2. Iðasfóstri says:

    “good reconstruction obsoletes itself” I like that. :)

    • Sihathor says:

      I do too! Kiya has managed to condense into 4 words what I tried to argue to a friend of mine. The point is NOT to have a good reconstructionist religion. The point is to use reconstruction to get a good *living religion*. Forgetting this can lead to what I have recently come to call “Reconstructionist Sclerosis” (or perhaps, for short, “Sclerosis of the Recon”?)

      We reconstruct, yes. But then we grow our own traditions from that. And *that* is how we put into practice whatever positive values we learn from the ancients.

  3. jewelofaset says:

    I love the idea of the New Year happening on the Summer Solstice.

    You have a great point here. Reconstruction is a foundation to build from, not an end itself. Great post.

    • kiya_nicoll says:

      One of the theories floated in that book (I believe I’m remembering right) is that in prehistory the solstices were the northern birth of Ra and the southern birth of Ra in one area of Egypt, twinning creation like everything else is twinned. And that this got lost, mostly, with the unification of Egypt, but there are legacy bits.

  4. Heh. I have had to talk myself out of that kind of funk before, most recently because Celtic recon has very similar calendar issues, right down to the whole “day six”/first quarter issue. I totally agree with you: pick something that seems vaguely plausible and/or satisfying to you, and then just do it. The deities are going to draw more sustenance from a rite done imperfectly than from one not done at all.

    … which brings me round to “don’t aim for perfect, aim for good enough”, which is the conversation I was having with offspring #3 just last night, though I was in my 30s before I learned it myself. It’s as true in religion as it is in education and work. And so all things cohere.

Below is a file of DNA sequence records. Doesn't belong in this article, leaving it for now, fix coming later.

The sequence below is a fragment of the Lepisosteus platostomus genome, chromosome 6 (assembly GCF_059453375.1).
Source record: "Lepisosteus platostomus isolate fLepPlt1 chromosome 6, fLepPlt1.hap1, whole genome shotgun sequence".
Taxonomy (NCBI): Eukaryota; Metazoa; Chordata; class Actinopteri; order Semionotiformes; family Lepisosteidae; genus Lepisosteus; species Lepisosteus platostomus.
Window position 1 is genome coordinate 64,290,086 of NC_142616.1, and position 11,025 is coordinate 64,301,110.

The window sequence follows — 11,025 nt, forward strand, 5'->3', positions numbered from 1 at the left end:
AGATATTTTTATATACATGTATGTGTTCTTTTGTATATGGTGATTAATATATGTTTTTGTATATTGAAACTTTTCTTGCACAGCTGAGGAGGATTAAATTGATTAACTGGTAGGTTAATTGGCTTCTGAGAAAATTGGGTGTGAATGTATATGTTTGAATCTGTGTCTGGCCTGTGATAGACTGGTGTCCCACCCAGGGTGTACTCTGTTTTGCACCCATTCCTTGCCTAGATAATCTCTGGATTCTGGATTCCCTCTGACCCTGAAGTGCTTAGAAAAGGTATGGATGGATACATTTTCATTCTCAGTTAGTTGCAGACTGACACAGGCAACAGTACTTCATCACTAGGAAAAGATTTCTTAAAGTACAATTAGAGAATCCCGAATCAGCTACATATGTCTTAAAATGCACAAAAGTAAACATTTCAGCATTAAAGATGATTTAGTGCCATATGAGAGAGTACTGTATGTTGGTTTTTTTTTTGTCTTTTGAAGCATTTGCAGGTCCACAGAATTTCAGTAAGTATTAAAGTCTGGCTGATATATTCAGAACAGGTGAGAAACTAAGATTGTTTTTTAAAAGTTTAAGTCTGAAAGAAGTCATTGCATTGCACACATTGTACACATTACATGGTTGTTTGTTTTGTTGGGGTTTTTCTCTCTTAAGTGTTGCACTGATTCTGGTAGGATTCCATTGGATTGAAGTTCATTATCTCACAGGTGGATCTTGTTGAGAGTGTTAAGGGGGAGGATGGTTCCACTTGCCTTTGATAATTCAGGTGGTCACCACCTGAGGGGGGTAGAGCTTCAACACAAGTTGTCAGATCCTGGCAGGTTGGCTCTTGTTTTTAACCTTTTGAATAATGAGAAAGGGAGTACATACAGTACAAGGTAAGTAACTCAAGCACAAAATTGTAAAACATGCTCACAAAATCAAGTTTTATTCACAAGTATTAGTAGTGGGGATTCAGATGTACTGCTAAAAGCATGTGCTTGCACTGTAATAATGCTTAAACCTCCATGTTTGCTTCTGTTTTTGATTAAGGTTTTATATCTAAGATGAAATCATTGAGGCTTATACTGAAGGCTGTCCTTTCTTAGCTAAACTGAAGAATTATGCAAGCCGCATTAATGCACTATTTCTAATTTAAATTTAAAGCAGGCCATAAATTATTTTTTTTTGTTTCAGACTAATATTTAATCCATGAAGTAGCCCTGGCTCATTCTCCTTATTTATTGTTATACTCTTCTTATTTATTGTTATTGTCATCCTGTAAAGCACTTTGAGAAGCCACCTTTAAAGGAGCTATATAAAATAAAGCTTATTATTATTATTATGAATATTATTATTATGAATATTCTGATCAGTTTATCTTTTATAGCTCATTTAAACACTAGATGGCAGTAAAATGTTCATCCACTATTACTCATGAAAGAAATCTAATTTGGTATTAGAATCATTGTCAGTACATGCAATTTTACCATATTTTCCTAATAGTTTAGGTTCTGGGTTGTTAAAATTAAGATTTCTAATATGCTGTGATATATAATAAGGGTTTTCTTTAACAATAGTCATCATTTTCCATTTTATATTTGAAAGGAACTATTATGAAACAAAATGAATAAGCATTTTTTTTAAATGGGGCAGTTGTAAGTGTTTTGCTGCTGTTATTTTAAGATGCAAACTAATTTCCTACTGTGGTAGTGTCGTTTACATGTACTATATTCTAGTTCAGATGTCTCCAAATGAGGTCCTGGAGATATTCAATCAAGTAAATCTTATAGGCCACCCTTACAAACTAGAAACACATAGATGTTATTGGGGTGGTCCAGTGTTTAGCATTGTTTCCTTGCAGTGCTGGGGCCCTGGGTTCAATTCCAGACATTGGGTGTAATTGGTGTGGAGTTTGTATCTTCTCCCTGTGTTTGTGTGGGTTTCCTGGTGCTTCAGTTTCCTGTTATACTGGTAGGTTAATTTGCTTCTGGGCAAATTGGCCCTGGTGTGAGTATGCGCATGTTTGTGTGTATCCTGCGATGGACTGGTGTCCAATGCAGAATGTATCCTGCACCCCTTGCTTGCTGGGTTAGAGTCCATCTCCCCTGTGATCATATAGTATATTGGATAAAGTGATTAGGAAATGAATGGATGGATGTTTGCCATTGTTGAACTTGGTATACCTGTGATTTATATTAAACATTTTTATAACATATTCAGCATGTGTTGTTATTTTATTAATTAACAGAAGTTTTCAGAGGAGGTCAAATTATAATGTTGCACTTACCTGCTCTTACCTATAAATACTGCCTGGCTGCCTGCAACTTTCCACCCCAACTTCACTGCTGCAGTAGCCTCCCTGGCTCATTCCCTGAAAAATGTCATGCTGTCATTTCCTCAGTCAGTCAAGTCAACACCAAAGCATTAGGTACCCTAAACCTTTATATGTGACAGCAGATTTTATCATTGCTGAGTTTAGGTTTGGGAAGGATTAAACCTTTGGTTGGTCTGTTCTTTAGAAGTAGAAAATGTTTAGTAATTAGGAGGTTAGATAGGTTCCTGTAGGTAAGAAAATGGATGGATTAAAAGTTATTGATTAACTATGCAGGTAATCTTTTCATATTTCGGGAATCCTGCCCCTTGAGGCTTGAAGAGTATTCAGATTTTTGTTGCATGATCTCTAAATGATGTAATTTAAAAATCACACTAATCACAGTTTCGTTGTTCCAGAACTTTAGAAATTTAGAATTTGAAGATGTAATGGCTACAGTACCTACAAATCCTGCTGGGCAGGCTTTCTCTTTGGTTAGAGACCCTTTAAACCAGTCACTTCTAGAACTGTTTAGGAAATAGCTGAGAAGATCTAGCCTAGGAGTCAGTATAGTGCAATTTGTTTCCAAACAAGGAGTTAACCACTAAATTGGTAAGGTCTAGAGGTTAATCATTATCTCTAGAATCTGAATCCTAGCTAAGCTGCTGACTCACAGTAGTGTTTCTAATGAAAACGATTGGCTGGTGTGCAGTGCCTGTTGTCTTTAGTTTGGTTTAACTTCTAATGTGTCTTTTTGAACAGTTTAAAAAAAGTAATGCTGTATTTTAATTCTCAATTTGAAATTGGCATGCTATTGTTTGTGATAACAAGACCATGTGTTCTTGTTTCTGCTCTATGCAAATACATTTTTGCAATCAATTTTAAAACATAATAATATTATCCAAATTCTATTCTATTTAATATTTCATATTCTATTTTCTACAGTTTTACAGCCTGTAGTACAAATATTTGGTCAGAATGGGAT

• kiya_nicoll says:

      The first parenting book I acquired was called something like “The Good Enough Parent”.

      For you know, Reasons.

  5. Sihathor says:

    I’ve agonized over the calendar too. I’ve been really busy with school and other commitments, but I’m planning to get my calendar back in order. I’m strongly considering going with Neos Alexandria’s Wep Renpet (which I think was August 5th), simply because I can be reasonably certain other people (irrespective of whether or not I can meet them in person) will observe it on that day.

    • kiya_nicoll says:

      I kinda want to redo the math on my own Wep Renpet calculation for spherical trigonometry rather than the flat hack I used to do it in the first place but I don’t actually remember how to do spherical trig.

      Though my current calc places it at August 5. I think NA’s runs later.

      • Sihathor says:

        It’s possible. I have only seen NA’s calendar from last year, so it could well be later.

        I don’t believe I ever mentioned that I’m awful at math. Well, I am. If it isn’t words or pictures, my brain tends to blue-screen after a few calculations unless I write everything down.

        • kiya_nicoll says:

          I just seem to recall that they tend to pick a date for the heliacal rising of Sirius that goes into the Greek period, for obvious reasons. I may be underestimating how far forward that means though.

  6. […] written about the intrinsic social context of religious practice. I’ve written about making a fucking decision about ambiguous material and acknowledging the odds that it is probably ju…, but who cares if it works. I’ve written about the unrecoverability of the past. I’ve […]

Leave a Reply

Fill in your details below or click an icon to log in: Logo

You are commenting using your account. Log Out /  Change )

Google photo

You are commenting using your Google account. Log Out /  Change )

Twitter picture

You are commenting using your Twitter account. Log Out /  Change )

Facebook photo

You are commenting using your Facebook account. Log Out /  Change )

Connecting to %s